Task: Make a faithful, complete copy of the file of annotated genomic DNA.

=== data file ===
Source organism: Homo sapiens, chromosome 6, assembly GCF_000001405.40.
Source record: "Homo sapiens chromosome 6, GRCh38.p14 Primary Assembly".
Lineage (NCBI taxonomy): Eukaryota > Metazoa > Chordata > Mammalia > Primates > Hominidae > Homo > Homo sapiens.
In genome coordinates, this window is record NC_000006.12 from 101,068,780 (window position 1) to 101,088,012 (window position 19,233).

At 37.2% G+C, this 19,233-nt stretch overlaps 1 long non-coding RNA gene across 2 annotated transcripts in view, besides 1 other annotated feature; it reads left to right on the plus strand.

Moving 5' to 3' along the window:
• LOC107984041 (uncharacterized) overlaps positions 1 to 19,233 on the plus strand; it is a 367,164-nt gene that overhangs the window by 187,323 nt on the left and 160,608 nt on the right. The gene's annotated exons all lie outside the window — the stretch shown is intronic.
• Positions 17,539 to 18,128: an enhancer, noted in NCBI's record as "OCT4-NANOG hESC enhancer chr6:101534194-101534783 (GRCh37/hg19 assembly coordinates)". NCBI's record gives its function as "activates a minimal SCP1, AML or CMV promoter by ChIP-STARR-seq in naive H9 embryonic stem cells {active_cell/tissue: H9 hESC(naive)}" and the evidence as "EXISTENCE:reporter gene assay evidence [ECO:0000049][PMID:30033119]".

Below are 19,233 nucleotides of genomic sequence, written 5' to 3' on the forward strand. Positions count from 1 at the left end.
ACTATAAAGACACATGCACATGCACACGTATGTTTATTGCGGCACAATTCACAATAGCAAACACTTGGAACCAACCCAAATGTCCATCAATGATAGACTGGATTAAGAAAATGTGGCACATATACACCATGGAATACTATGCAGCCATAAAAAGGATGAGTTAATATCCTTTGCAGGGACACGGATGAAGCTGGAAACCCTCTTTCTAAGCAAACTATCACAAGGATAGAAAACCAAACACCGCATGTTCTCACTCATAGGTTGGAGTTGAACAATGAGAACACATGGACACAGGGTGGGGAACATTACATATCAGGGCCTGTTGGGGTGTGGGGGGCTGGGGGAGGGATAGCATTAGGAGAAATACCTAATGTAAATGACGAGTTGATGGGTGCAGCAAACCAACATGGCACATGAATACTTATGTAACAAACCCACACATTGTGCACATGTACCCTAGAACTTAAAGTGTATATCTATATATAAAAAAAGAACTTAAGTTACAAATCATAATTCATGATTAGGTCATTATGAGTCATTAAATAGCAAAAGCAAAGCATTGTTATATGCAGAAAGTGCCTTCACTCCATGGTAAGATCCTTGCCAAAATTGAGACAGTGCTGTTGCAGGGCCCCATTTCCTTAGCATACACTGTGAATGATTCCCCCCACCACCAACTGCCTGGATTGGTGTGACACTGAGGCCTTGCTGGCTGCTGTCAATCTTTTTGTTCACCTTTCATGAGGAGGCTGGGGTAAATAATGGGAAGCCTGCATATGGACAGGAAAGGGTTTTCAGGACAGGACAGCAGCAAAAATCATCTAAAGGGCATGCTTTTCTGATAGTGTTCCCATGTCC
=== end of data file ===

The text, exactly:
Source organism: Homo sapiens, chromosome 6, assembly GCF_000001405.40.
Source record: "Homo sapiens chromosome 6, GRCh38.p14 Primary Assembly".
Lineage (NCBI taxonomy): Eukaryota > Metazoa > Chordata > Mammalia > Primates > Hominidae > Homo > Homo sapiens.
In genome coordinates, this window is record NC_000006.12 from 101,068,780 (window position 1) to 101,088,012 (window position 19,233).

At 37.2% G+C, this 19,233-nt stretch overlaps 1 long non-coding RNA gene across 2 annotated transcripts in view, besides 1 other annotated feature; it reads left to right on the plus strand.

Moving 5' to 3' along the window:
• LOC107984041 (uncharacterized) overlaps positions 1 to 19,233 on the plus strand; it is a 367,164-nt gene that overhangs the window by 187,323 nt on the left and 160,608 nt on the right. The gene's annotated exons all lie outside the window — the stretch shown is intronic.
• Positions 17,539 to 18,128: an enhancer, noted in NCBI's record as "OCT4-NANOG hESC enhancer chr6:101534194-101534783 (GRCh37/hg19 assembly coordinates)". NCBI's record gives its function as "activates a minimal SCP1, AML or CMV promoter by ChIP-STARR-seq in naive H9 embryonic stem cells {active_cell/tissue: H9 hESC(naive)}" and the evidence as "EXISTENCE:reporter gene assay evidence [ECO:0000049][PMID:30033119]".

Below are 19,233 nucleotides of genomic sequence, written 5' to 3' on the forward strand. Positions count from 1 at the left end.
ACTATAAAGACACATGCACATGCACACGTATGTTTATTGCGGCACAATTCACAATAGCAAACACTTGGAACCAACCCAAATGTCCATCAATGATAGACTGGATTAAGAAAATGTGGCACATATACACCATGGAATACTATGCAGCCATAAAAAGGATGAGTTAATATCCTTTGCAGGGACACGGATGAAGCTGGAAACCCTCTTTCTAAGCAAACTATCACAAGGATAGAAAACCAAACACCGCATGTTCTCACTCATAGGTTGGAGTTGAACAATGAGAACACATGGACACAGGGTGGGGAACATTACATATCAGGGCCTGTTGGGGTGTGGGGGGCTGGGGGAGGGATAGCATTAGGAGAAATACCTAATGTAAATGACGAGTTGATGGGTGCAGCAAACCAACATGGCACATGAATACTTATGTAACAAACCCACACATTGTGCACATGTACCCTAGAACTTAAAGTGTATATCTATATATAAAAAAAGAACTTAAGTTACAAATCATAATTCATGATTAGGTCATTATGAGTCATTAAATAGCAAAAGCAAAGCATTGTTATATGCAGAAAGTGCCTTCACTCCATGGTAAGATCCTTGCCAAAATTGAGACAGTGCTGTTGCAGGGCCCCATTTCCTTAGCATACACTGTGAATGATTCCCCCCACCACCAACTGCCTGGATTGGTGTGACACTGAGGCCTTGCTGGCTGCTGTCAATCTTTTTGTTCACCTTTCATGAGGAGGCTGGGGTAAATAATGGGAAGCCTGCATATGGACAGGAAAGGGTTTTCAGGACAGGACAGCAGCAAAAATCATCTAAAGGGCATGCTTTTCTGATAGTGTTCCCATGTCC